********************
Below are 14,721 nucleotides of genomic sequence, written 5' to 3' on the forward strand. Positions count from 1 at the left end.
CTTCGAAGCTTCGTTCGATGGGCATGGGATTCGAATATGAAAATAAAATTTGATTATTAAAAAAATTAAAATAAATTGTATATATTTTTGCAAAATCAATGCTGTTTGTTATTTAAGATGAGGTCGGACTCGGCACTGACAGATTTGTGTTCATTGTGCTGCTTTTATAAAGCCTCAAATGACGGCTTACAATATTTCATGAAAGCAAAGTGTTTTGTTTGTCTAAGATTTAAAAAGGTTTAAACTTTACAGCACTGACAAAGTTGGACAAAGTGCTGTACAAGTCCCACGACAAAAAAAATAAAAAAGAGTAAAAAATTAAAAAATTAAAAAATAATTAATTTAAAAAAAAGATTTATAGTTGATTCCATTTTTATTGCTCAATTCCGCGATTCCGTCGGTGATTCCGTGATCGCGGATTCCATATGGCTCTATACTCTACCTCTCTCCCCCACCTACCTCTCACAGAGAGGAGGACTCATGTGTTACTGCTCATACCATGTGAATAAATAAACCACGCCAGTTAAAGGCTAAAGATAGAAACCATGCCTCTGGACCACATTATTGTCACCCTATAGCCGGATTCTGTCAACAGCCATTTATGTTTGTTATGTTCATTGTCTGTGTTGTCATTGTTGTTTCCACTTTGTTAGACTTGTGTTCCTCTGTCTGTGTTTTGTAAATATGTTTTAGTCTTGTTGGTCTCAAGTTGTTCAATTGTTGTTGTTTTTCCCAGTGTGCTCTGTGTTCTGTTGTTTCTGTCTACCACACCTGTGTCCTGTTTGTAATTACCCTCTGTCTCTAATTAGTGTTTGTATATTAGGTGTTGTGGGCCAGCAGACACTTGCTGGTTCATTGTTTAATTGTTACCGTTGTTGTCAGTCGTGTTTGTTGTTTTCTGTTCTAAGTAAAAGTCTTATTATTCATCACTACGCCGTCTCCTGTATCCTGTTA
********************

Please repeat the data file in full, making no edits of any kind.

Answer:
Below are 14,721 nucleotides of genomic sequence, written 5' to 3' on the forward strand. Positions count from 1 at the left end.
CTTCGAAGCTTCGTTCGATGGGCATGGGATTCGAATATGAAAATAAAATTTGATTATTAAAAAAATTAAAATAAATTGTATATATTTTTGCAAAATCAATGCTGTTTGTTATTTAAGATGAGGTCGGACTCGGCACTGACAGATTTGTGTTCATTGTGCTGCTTTTATAAAGCCTCAAATGACGGCTTACAATATTTCATGAAAGCAAAGTGTTTTGTTTGTCTAAGATTTAAAAAGGTTTAAACTTTACAGCACTGACAAAGTTGGACAAAGTGCTGTACAAGTCCCACGACAAAAAAAATAAAAAAGAGTAAAAAATTAAAAAATTAAAAAATAATTAATTTAAAAAAAAGATTTATAGTTGATTCCATTTTTATTGCTCAATTCCGCGATTCCGTCGGTGATTCCGTGATCGCGGATTCCATATGGCTCTATACTCTACCTCTCTCCCCCACCTACCTCTCACAGAGAGGAGGACTCATGTGTTACTGCTCATACCATGTGAATAAATAAACCACGCCAGTTAAAGGCTAAAGATAGAAACCATGCCTCTGGACCACATTATTGTCACCCTATAGCCGGATTCTGTCAACAGCCATTTATGTTTGTTATGTTCATTGTCTGTGTTGTCATTGTTGTTTCCACTTTGTTAGACTTGTGTTCCTCTGTCTGTGTTTTGTAAATATGTTTTAGTCTTGTTGGTCTCAAGTTGTTCAATTGTTGTTGTTTTTCCCAGTGTGCTCTGTGTTCTGTTGTTTCTGTCTACCACACCTGTGTCCTGTTTGTAATTACCCTCTGTCTCTAATTAGTGTTTGTATATTAGGTGTTGTGGGCCAGCAGACACTTGCTGGTTCATTGTTTAATTGTTACCGTTGTTGTCAGTCGTGTTTGTTGTTTTCTGTTCTAAGTAAAAGTCTTATTATTCATCACTACGCCGTCTCCTGTATCCTGTTA